If you want to read more about NATO's relationship with Russia and the extraordinary hurdle it's facing right now, just head over to our website.

Our international diplomatic editor Nic Robertson has some in-depth analysis on this latest escalation and how it's complicating any possible

solution in Syria. It's a really great read. Urge you to go to

In the wake of the Paris terror attacks, French intelligence services are looking into possible Islamic radicalization of transit employees. They're

focusing on the city's airports, the national railway service and a Paris bus operator. One of the Paris attackers drove a bus until 2012.

There's also an ongoing investigation at Charles de Gaulle Airport; since January, 50 airport employees have been denied access to restricted areas

because they were suspected of being too radicalized.

Brussels remain on the highest terror alert, at least until next week, but the city is easing lockdown, opening schools and most of the Metro system.

Alexandra Field is in Brussels and joins me now by phone.

Hi, there.

What's the mood like?


ALEXANDRA FIELD, CNN CORRESPONDENT: You know the mood has lifted to some extent. People are still expressing some anxiety about the circumstances

in this city. They have been living under this lockdown for four days. But there's also a certain amount of restlessness, a desire to return to

the normal routine.

So while people did have some concerns as they headed back to work and back to school today, they place a lot of trust in authorities, who said they

were extending every effort in securing these facilities so people could return to their routines.

There were hundreds of military personnel, who were in the Metro to protect passengers and assure them they were safe. There were also hundreds of

police officers, who were patrolling around the city on foot as children and students returned to school.

We even visited one school that has hired private security guards with, certainly, the recognition that not everyone would return to school, that

not everyone would return to work.

But it was important that the optics were in place and that the security measures were in place so people could feel more calm and more confident

when they did choose to make those returns -- Robyn.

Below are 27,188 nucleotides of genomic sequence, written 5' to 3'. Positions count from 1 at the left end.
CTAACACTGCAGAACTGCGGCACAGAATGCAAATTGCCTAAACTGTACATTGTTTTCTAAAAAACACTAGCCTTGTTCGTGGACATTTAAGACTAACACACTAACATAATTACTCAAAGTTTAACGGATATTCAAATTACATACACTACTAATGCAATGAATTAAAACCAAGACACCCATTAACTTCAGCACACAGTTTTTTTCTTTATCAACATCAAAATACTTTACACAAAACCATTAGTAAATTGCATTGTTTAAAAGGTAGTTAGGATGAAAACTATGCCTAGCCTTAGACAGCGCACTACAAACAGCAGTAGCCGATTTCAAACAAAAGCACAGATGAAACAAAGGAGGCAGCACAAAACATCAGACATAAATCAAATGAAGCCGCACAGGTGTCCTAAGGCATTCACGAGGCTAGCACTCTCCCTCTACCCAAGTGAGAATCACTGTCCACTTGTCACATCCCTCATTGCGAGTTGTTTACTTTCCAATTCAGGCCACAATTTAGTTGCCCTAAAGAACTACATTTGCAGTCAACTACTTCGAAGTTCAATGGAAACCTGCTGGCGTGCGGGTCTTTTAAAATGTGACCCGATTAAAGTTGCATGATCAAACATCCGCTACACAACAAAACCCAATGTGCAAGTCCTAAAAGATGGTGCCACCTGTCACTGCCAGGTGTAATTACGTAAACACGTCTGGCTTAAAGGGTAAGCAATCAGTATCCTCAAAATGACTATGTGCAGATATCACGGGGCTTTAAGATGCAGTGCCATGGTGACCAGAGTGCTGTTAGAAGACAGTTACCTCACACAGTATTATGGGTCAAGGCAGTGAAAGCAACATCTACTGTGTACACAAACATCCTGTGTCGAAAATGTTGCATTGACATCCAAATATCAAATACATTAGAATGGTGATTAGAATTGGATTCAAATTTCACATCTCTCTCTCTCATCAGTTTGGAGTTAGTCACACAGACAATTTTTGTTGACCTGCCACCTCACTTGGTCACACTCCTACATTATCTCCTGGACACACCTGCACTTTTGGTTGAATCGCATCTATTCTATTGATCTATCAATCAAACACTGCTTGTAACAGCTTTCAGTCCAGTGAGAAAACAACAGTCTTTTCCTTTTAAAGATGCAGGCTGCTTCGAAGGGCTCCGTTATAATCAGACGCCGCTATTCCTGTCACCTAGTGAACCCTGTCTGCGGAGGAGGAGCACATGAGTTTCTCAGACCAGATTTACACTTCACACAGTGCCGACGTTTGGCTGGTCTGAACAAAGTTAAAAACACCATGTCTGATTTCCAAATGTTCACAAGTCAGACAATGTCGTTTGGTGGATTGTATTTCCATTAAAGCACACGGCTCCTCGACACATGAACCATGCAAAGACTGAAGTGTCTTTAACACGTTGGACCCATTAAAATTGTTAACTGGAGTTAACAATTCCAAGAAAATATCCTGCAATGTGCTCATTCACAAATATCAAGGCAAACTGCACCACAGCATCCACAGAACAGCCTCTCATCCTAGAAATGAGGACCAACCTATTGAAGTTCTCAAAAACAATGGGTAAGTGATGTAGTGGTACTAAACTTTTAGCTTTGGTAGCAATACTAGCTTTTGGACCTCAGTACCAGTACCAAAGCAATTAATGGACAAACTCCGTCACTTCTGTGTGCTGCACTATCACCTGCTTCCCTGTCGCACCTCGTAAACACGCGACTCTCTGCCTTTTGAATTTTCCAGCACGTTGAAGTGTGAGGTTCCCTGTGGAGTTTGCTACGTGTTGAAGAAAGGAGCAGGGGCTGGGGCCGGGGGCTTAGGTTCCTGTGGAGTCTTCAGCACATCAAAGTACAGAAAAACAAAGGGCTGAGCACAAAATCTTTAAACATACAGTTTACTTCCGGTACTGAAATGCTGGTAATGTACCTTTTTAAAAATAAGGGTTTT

CURNOW: And what's the status of the investigation?

FIELD: At this point we have heard from the interior minister on Monday that the operation continues to work to ferret out, root out any associates

who may be connected to this cell that plotted the attacks in Paris. We know that this international manhunt continues for Salah Abdeslam. There's

also another man that authorities are now looking for, Mohamed Abrini, and they have released a picture of this man.

He is said to have been driving with Salah Abdeslam just two days before the Paris attacks. They were photographed at a gas station by a camera at

that gas station, driving a car that was later used in the attack. So certainly this is somebody who could have key information for

investigators, it's somebody that they want to find and it's why they have now issued an international arrest warrant for this man -- Robyn.

CURNOW: Alexandra Field there in Brussels, thanks so much for that update.

Tight security in Kenya as Pope Francis arrives for the start of his landmark Africa tour.


CURNOW (voice-over): The Roman Catholic Church is growing rapidly in Africa and some experts say the region is crucial to the church's future.

The pope has planned highly symbolic stops in his itinerary and we'll have a live report from Nairobi a little bit later on in the show.

This is the INTERNATIONAL DESK. Next, long lines, tight security and travel alerts. What U.S. travelers are facing at the start of the long

Thanksgiving weekend.




CURNOW (voice-over): Singing superstar Adele shatters a long-standing record with her latest album.




CURNOW: Hi, there. Welcome back. I'm Robyn Curnow.